|| event.type === HttpEventType.UploadProgress
}

The guards can be used with a simple if-statement, however, TypeScript will narrow the event type inside the statement block for us:

const event: HttpEvent<Blob> = ...
console.log(event.loaded) // not accessible, possible compilation error
if (isHttpProgressEvent(event)) {
  console.log(event.loaded) // type is narrowed, property is accessible
}

Based on these guards we can now create our custom operator. It'll leverage scan, an operator that allows us to accumulate state for successive values coming through an observable. It takes up to two arguments: First, we provide an accumulator function which will compute the next Download state from the previous one and the current HttpEvent. Second, we'll pass a seed to scan representing the initial Download state. This seed will represent our download being pending without any progress or content:

{state: 'PENDING', progress: 0, content: null}

Our accumulator will use the previously defined guard to update the Download state over time with information from the HTTP events:

(previous: Download, event: HttpEvent<Blob>): Download => {
  if (isHttpProgressEvent(event)) {
    return {
      progress: event.total
        ? Math.round((100 * event.loaded) / event.total)
        : previous.progress,
      state: 'IN_PROGRESS',
      content: null
    }
  }
  if (isHttpResponse(event)) {
    return {
      progress: 100,
      state: 'DONE',
      content: event.body
    }
  }
  return previous
}

When we encounter a HttpProgressEvent, we calculate the progress based on the number of bytes already loaded and the total bytes. A download is done when we receive a HttpResponse containing the file contents in its body. When receiving any other events than HttpProgressEvent or HttpResponse, we won't alter the download's state and return it as it is. This way, for example, we can keep the information in the progress property while other events that won't allow us to compute the progress can be ignored for now.

Let's finally define our custom operator that's using scan with our accumulator and seed:

export function download(
  saver?: (b: Blob) => void
): (source: Observable<HttpEvent<Blob>>) => Observable<Download> {
  return (source: Observable<HttpEvent<Blob>>) =>
    source.pipe(
      scan((previous: Download, event: HttpEvent<Blob>): Download => {
          if (isHttpProgressEvent(event)) {
            return {
              progress: event.total
                ? Math.round((100 * event.loaded) / event.total)
                : previous.progress,
              state: 'IN_PROGRESS',
              content: null
            }
          }
          if (isHttpResponse(event)) {
            if (saver && event.body) {
              saver(event.body)
            }
            return {
              progress: 100,
              state: 'DONE',
              content: event.body
            }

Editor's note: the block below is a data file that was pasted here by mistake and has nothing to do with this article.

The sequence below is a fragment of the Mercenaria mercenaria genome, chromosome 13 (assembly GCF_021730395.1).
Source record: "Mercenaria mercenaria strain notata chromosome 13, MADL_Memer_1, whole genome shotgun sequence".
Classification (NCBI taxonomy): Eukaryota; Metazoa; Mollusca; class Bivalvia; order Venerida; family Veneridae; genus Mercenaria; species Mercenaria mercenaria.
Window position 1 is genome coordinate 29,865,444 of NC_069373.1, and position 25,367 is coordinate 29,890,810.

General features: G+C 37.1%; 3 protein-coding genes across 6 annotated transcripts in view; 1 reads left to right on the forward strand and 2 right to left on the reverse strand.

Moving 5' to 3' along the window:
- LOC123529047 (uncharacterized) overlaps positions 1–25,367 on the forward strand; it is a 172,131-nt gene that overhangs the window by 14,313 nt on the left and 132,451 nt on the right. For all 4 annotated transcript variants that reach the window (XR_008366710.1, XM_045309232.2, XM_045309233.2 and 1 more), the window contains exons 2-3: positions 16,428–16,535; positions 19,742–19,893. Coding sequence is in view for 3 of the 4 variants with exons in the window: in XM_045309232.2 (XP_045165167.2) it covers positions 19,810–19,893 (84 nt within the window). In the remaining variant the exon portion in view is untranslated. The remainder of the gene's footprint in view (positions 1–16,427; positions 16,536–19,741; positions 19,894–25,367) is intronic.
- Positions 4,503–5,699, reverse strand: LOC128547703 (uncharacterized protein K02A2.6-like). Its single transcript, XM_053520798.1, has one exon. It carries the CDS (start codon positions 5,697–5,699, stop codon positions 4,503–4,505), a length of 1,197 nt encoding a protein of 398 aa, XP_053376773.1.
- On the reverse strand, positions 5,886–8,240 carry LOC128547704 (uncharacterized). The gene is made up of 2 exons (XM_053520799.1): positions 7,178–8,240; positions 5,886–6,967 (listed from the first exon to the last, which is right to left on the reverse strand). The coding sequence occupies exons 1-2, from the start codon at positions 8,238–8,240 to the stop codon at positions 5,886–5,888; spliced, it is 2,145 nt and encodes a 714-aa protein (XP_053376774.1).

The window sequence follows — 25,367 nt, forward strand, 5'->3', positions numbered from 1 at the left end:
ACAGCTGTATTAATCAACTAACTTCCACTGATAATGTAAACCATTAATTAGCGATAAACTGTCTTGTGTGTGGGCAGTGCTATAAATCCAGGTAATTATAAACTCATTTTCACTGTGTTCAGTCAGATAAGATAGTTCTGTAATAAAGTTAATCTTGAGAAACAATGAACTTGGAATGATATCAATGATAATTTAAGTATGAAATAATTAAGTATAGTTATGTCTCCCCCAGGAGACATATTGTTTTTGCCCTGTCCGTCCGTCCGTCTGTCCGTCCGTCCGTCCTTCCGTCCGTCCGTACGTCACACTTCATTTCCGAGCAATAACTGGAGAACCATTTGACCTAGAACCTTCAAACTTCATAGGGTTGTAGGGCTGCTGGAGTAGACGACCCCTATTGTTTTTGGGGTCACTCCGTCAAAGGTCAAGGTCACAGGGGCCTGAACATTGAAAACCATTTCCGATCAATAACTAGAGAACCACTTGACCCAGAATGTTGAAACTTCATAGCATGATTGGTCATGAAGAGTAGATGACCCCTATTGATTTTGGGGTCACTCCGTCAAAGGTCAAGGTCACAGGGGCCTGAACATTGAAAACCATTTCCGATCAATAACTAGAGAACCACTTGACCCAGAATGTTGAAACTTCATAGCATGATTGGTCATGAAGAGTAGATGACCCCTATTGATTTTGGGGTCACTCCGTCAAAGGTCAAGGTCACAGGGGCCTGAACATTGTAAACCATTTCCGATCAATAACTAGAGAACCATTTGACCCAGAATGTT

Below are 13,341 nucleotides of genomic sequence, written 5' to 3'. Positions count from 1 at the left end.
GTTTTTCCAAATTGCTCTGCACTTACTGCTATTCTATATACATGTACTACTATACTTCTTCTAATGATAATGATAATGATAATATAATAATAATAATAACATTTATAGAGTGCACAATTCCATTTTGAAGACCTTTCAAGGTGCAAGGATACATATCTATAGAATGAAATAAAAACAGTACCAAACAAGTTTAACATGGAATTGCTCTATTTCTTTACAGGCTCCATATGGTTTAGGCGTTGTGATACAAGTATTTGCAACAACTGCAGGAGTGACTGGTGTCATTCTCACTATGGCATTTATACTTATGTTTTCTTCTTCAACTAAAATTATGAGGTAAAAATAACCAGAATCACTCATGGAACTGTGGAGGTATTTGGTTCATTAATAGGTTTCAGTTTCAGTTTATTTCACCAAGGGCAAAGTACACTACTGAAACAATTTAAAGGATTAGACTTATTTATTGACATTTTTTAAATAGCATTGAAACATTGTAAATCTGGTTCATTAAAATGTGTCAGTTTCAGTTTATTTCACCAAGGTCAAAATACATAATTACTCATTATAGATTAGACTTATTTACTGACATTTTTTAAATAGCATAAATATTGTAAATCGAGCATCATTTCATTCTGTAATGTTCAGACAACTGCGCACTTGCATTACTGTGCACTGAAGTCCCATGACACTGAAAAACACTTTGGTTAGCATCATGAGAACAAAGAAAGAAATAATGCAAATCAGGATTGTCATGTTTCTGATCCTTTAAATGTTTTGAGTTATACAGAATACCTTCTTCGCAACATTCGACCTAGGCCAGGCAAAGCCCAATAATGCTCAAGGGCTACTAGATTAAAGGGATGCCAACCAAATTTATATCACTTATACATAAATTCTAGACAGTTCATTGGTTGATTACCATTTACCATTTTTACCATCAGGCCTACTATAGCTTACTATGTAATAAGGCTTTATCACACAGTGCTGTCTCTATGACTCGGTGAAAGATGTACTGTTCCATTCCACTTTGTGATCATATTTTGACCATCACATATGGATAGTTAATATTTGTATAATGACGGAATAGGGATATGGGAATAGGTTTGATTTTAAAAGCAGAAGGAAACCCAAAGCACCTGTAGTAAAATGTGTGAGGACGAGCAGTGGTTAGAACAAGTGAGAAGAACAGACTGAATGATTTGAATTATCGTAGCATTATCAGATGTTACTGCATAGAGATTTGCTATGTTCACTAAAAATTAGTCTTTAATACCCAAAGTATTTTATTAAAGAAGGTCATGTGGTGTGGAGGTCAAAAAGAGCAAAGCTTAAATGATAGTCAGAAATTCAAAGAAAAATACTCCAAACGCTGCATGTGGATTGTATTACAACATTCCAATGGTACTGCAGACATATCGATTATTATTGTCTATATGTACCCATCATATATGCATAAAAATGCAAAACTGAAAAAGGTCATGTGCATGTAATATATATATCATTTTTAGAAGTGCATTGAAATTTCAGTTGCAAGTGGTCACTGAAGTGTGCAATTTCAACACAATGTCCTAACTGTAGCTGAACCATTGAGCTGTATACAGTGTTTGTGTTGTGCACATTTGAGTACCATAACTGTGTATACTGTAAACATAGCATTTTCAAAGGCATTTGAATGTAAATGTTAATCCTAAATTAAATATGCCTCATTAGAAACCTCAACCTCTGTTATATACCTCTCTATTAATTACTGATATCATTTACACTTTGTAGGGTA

}
          return previous
        },
        {state: 'PENDING', progress: 0, content: null}
      )
    )
}

Notice that this download operator accepts an optional parameter saver. Once a HTTP response is received, this function is invoked with the download content from inside the accumulator. This allows us to pass in a strategy for persisting the download to a file without directly coupling the operator to FileSaver.js.

The service code now looks like this when using the custom operator:

import { saveAs } from 'file-saver';
...
download(url: string, filename?: string): Observable<Download> {
    return this.http.get(url, {
      reportProgress: true,
      observe: 'events',
      responseType: 'blob'
    }).pipe(download(blob => saveAs(blob, filename)))
}

Decoupling FileSaver.js

By keeping FileSaver.js out of our custom operator, the resulting code is more maintainable. The download operator can be tested without somehow mocking the saveAs import (see here for corresponding tests). If we apply the same pattern to the service, we'll be able to test it just as easy. So let's do that by creating a custom injection token for saveAs in a file called saver.provider.ts:

import { InjectionToken } from '@angular/core'
import { saveAs } from 'file-saver';

export type Saver = (blob: Blob, filename?: string) => void

export const SAVER = new InjectionToken<Saver>('saver')

export function getSaver(): Saver {
  return saveAs;
}

Then use the token to register a provider in an Angular module:

import {SAVER, getSaver} from './saver.provider'

@NgModule({
  ...
  providers: [
    {provide: SAVER, useFactory: getSaver}
  ]
})
export class AppModule { }

Our service can then get the saving method injected and thus experience more loose coupling:

@Injectable({providedIn: 'root'})
export class DownloadService {

  constructor(
    private http: HttpClient,
    @Inject(SAVER) private save: Saver
  ) {}

  download(url: string, filename?: string): Observable<Download> {
    return this.http.get(url, {
      reportProgress: true,
      observe: 'events',
      responseType: 'blob'
    }).pipe(download(blob => this.save(blob, filename)))
  }
}

Showing a Progress Bar

Let's use the Progress Bar from Angular Material to show how far along our download is. We'll create a component property for binding a download called download$. The component now only has to assign an observable download to this property:

@Component({...})
export class MyComponent  {

  download$: Observable<Download>

  constructor(private downloads: DownloadService) {}

  download(): void {
    this.download$ = this.downloads.download(
        '/downloads/archive.zip', 
        'archive.zip'
    )
  }
}

We can then subscribe to this observable through the AsyncPipe in combination with NgIf. While the download is pending we'll display the progress bar in 'buffer' mode (you may also use 'query'), otherwise the progress is determinate. The bar's value can then easily be applied from Download.

<mat-progress-bar *ngIf="download$ | async as download"
		[mode]="download.state == 'PENDING' ? 'buffer' : 'determinate'" 
        [value]="download.progress">
</mat-progress-bar>

Pro Tip: If you need to map something to more than two values inside a template or rather a ternary statement won't do it for you: map the observable to the type you need or use a custom pipe instead of calling a component function from the template. Both methods are pretty easy to write, more declarative and perform better.

As always, if you've got any questions don't hesitate to leave a comment below or ping me on Twitter @n_mehlhorn. You can also follow me there and join my mailing list to see when new articles are coming up and get smaller tips around Angular and web development in general.

Here's a StackBlitz showing everything in action. The downloaded file is only 3MB, so you might want to enable throttling to see more of the progress bar.

Hi, I'm Nils

Product Developer. Freelance Software Consultant. Blogger.

Essen, Germany